Louisville came in one spot behind third-ranked Texas in the latest USA Today coaches poll. And the Harris poll gave the unbeaten Cardinals just a six-point edge over the 9-1 Longhorns.
But Louisville climbed from ninth to third in the BCS computers, vaulting to a solid No. 3 in the latest BCS standings.
In reality, two scenarios could make for a wild, perhaps messy, BCS ride in November:
Rutgers beats Louisville.
Remember when your Thursday nights were devoted to watching Friends and ER? Now football widows have an extra night to mourn.
For the second straight week, ESPN gets a late-season matchup between undefeated teams. This one features third-ranked Louisville at No. 15 Rutgers.
For those new to the scene, Rutgers has a tradition of losing that is even more shameful than the Chicago Cubs'. Before last season, the Scarlet Knights had gone 27 consecutive years without a bowl bid. That's hard to do in the era of the Poulan/Weed Eater Independence Bowl.
Coach Greg Schiano is viewed as a deity now in New Jersey, but he went 12-34 in his first four seasons in Piscataway.
And now? The school is putting up temporary bleachers to allow about 50,000 people to attend Thursday night's game at Rutgers Stadium, which technically holds 41,500.
"The last home game of the season in my freshman year [against Temple], it was raining and cold," fullback Brian Leonard told Gannett New Jersey. "And there was absolutely nobody in the stands. The only people were tucked underneath the upper decks trying to avoid the rain. It couldn't have been more than 5,000 people."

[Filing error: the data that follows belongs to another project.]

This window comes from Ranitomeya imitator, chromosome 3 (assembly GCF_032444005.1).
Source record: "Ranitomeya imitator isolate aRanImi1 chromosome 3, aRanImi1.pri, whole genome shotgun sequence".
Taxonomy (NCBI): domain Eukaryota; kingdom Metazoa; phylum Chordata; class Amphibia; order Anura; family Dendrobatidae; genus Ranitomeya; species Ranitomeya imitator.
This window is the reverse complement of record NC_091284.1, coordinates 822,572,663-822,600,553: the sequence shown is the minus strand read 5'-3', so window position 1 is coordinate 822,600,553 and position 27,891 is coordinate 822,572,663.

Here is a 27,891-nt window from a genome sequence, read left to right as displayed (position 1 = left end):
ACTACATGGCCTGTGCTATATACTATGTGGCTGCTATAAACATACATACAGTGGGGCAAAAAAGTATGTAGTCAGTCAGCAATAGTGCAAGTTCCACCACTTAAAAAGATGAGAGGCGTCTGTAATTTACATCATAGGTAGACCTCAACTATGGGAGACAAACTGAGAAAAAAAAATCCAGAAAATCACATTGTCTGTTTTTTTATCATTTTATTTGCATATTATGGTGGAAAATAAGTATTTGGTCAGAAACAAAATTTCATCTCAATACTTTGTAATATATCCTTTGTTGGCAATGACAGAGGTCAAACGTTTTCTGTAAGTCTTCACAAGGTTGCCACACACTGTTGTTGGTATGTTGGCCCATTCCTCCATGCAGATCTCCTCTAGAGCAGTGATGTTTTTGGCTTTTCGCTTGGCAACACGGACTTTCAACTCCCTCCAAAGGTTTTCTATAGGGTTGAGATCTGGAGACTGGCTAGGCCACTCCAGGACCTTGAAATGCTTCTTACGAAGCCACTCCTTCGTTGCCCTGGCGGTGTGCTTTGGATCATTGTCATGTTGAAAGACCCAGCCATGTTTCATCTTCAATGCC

So what happens if Tony Soprano's favorite school buries Louisville to improve to 9-0?
BCS analyst Jerry Palm doubts it will be enough to vault Rutgers into national-title contention.
"For a lot of people involved in college football for a long time, putting Rutgers on a line next to No. 2 would make them sweat," he said.
A convincing victory Thursday would certainly help, but considering that Rutgers ranks 13th in the Harris and 14th in the USA Today polls, it's hard to envision a jump into the Top 5. The Big East bashers could get their way, with Rutgers finishing below Texas or the Southeastern Conference champion.
Michigan beats Ohio State in a classic.
The Wolverines got a wake-up call against Northwestern. But they must have hit the snooze bar before they edged Ball State, 34-26.
With the pollsters taking notes, it's clear Michigan will have to beat Ohio State on Nov. 18 to reach the BCS title game. But Ohio State is such a strong No. 1, you wonder if the pollsters would drop the Buckeyes below Louisville if they lose to Michigan.
And how could the voters drop Ohio State below Texas, considering the Buckeyes' 24-7 whipping of the Longhorns on Sept. 9 in Austin?
On that front, Palm isn't convinced: "Voters don't have long-term memory."
If that's true, that could work against the Big Ten in another way.
With the Big Ten schedule ending Nov. 18, Florida could get two extra chances to impress the pollsters: a Nov. 25 date at Florida State and the Dec. 2 SEC championship game.
Because you can't get enough of the BCS ...
Notre Dame remained ninth in the BCS standings, but it's a solid ninth. The Irish are actually closer to No. 4 Florida than to No. 10 West Virginia.
Notre Dame, which has a relatively high (No. 6) computer rating, takes on Air Force and Army before finishing its regular season at No. 7 Southern California.
The Irish merely need to finish in the BCS' top 14 to be eligible for a BCS game. How badly would Notre Dame have to lose to the Trojans to fall out of the top 14?
"103-6," Palm replied.
That one Harris poll voter who doesn't like Ohio State is really digging in. Two weeks ago Ohio State got 112 of the 114 first-place votes. The others went to Michigan and USC.
Last week the one vote that didn't go to Ohio State went to West Virginia. Now Louisville has a (1) next to its name.
Like the coaches who vote, the Harris poll participants have to reveal only their final ballot, which will be released in four weeks.
Teddy Greenstein writes for the Chicago Tribune.